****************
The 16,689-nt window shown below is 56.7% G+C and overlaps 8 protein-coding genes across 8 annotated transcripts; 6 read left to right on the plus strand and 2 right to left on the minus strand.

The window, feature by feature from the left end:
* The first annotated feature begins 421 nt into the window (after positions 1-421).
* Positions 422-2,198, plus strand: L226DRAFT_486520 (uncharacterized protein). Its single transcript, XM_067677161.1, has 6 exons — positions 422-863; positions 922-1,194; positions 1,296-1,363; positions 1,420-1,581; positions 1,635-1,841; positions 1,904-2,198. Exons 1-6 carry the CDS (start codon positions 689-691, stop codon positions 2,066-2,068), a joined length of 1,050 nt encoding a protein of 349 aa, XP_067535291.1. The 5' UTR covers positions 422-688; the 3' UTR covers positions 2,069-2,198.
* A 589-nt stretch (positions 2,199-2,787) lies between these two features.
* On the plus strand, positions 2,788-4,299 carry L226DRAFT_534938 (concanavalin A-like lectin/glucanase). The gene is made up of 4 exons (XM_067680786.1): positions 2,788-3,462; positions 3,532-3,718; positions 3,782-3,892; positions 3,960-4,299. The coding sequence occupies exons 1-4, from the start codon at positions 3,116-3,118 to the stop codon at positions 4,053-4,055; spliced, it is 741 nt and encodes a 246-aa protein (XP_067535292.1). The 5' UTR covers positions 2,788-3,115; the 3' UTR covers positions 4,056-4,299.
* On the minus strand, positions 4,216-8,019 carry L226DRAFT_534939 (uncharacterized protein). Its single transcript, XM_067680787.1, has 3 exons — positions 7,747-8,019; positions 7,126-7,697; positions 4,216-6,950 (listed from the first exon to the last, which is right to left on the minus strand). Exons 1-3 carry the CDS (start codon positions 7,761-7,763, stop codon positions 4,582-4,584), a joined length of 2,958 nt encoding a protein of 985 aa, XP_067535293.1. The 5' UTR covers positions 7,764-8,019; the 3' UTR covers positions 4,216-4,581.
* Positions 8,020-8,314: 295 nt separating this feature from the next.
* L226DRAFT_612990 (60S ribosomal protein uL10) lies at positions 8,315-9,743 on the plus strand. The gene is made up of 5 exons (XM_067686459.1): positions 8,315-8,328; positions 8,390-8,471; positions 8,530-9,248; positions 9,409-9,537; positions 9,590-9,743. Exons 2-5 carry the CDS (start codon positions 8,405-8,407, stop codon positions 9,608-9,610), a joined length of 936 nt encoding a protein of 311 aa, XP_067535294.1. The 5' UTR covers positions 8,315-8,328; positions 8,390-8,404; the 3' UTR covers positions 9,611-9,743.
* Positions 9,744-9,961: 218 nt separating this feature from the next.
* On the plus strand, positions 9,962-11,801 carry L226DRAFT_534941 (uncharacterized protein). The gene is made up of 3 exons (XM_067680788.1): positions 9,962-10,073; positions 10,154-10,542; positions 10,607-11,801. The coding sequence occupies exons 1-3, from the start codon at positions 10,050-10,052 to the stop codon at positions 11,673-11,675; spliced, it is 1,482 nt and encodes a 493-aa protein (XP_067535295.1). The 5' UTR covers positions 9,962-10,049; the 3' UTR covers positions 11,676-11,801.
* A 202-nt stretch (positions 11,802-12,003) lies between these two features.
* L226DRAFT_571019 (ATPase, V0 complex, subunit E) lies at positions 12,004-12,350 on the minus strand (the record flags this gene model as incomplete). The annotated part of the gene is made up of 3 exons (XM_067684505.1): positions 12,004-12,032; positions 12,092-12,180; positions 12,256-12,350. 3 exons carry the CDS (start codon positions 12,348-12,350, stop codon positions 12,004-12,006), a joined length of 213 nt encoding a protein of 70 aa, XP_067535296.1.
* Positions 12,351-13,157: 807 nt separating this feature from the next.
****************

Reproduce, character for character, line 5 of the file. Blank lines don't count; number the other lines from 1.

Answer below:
* A 589-nt stretch (positions 2,199-2,787) lies between these two features.